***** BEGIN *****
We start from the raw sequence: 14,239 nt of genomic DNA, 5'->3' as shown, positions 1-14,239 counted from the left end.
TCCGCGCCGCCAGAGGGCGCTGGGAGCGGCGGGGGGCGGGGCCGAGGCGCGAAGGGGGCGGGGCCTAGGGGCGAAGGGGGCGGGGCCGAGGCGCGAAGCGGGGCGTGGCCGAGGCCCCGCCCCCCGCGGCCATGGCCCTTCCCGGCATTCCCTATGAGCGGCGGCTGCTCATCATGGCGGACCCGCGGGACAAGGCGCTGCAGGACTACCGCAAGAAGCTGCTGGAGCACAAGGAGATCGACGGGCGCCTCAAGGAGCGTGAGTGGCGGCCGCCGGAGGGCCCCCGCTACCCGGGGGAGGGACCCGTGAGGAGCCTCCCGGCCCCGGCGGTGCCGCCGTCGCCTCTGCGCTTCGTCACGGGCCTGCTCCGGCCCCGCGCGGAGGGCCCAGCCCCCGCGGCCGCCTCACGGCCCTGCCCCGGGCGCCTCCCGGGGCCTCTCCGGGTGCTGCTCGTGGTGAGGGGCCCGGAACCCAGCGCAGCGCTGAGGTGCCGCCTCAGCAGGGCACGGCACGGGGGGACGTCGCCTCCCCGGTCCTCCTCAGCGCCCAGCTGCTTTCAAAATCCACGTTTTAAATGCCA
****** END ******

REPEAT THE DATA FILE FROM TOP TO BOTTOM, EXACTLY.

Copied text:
We start from the raw sequence: 14,239 nt of genomic DNA, 5'->3' as shown, positions 1-14,239 counted from the left end.
TCCGCGCCGCCAGAGGGCGCTGGGAGCGGCGGGGGGCGGGGCCGAGGCGCGAAGGGGGCGGGGCCTAGGGGCGAAGGGGGCGGGGCCGAGGCGCGAAGCGGGGCGTGGCCGAGGCCCCGCCCCCCGCGGCCATGGCCCTTCCCGGCATTCCCTATGAGCGGCGGCTGCTCATCATGGCGGACCCGCGGGACAAGGCGCTGCAGGACTACCGCAAGAAGCTGCTGGAGCACAAGGAGATCGACGGGCGCCTCAAGGAGCGTGAGTGGCGGCCGCCGGAGGGCCCCCGCTACCCGGGGGAGGGACCCGTGAGGAGCCTCCCGGCCCCGGCGGTGCCGCCGTCGCCTCTGCGCTTCGTCACGGGCCTGCTCCGGCCCCGCGCGGAGGGCCCAGCCCCCGCGGCCGCCTCACGGCCCTGCCCCGGGCGCCTCCCGGGGCCTCTCCGGGTGCTGCTCGTGGTGAGGGGCCCGGAACCCAGCGCAGCGCTGAGGTGCCGCCTCAGCAGGGCACGGCACGGGGGGACGTCGCCTCCCCGGTCCTCCTCAGCGCCCAGCTGCTTTCAAAATCCACGTTTTAAATGCCA